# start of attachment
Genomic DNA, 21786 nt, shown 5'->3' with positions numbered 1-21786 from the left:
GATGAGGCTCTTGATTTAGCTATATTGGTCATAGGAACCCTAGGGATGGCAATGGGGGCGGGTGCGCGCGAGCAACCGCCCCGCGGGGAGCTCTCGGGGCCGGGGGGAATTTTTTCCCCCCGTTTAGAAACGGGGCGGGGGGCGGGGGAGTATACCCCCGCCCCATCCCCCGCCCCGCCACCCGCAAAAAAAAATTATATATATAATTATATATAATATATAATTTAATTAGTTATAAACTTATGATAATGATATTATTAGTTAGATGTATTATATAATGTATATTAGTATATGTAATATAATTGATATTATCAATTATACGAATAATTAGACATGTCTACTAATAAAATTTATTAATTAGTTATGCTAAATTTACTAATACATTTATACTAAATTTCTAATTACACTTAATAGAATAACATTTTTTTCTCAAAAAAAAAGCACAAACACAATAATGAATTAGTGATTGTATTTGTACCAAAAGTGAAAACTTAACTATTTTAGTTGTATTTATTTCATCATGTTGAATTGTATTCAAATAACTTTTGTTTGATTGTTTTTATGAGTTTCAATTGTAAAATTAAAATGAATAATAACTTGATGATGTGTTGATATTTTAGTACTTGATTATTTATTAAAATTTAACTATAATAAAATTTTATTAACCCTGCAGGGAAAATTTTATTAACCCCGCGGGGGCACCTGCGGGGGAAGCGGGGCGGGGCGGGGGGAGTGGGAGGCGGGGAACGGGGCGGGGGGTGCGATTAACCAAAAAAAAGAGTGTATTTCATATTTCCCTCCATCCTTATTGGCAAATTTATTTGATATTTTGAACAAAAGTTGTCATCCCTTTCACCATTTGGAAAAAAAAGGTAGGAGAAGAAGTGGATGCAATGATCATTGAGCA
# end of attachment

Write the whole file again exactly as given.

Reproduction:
Genomic DNA, 21786 nt, shown 5'->3' with positions numbered 1-21786 from the left:
GATGAGGCTCTTGATTTAGCTATATTGGTCATAGGAACCCTAGGGATGGCAATGGGGGCGGGTGCGCGCGAGCAACCGCCCCGCGGGGAGCTCTCGGGGCCGGGGGGAATTTTTTCCCCCCGTTTAGAAACGGGGCGGGGGGCGGGGGAGTATACCCCCGCCCCATCCCCCGCCCCGCCACCCGCAAAAAAAAATTATATATATAATTATATATAATATATAATTTAATTAGTTATAAACTTATGATAATGATATTATTAGTTAGATGTATTATATAATGTATATTAGTATATGTAATATAATTGATATTATCAATTATACGAATAATTAGACATGTCTACTAATAAAATTTATTAATTAGTTATGCTAAATTTACTAATACATTTATACTAAATTTCTAATTACACTTAATAGAATAACATTTTTTTCTCAAAAAAAAAGCACAAACACAATAATGAATTAGTGATTGTATTTGTACCAAAAGTGAAAACTTAACTATTTTAGTTGTATTTATTTCATCATGTTGAATTGTATTCAAATAACTTTTGTTTGATTGTTTTTATGAGTTTCAATTGTAAAATTAAAATGAATAATAACTTGATGATGTGTTGATATTTTAGTACTTGATTATTTATTAAAATTTAACTATAATAAAATTTTATTAACCCTGCAGGGAAAATTTTATTAACCCCGCGGGGGCACCTGCGGGGGAAGCGGGGCGGGGCGGGGGGAGTGGGAGGCGGGGAACGGGGCGGGGGGTGCGATTAACCAAAAAAAAGAGTGTATTTCATATTTCCCTCCATCCTTATTGGCAAATTTATTTGATATTTTGAACAAAAGTTGTCATCCCTTTCACCATTTGGAAAAAAAAGGTAGGAGAAGAAGTGGATGCAATGATCATTGAGCA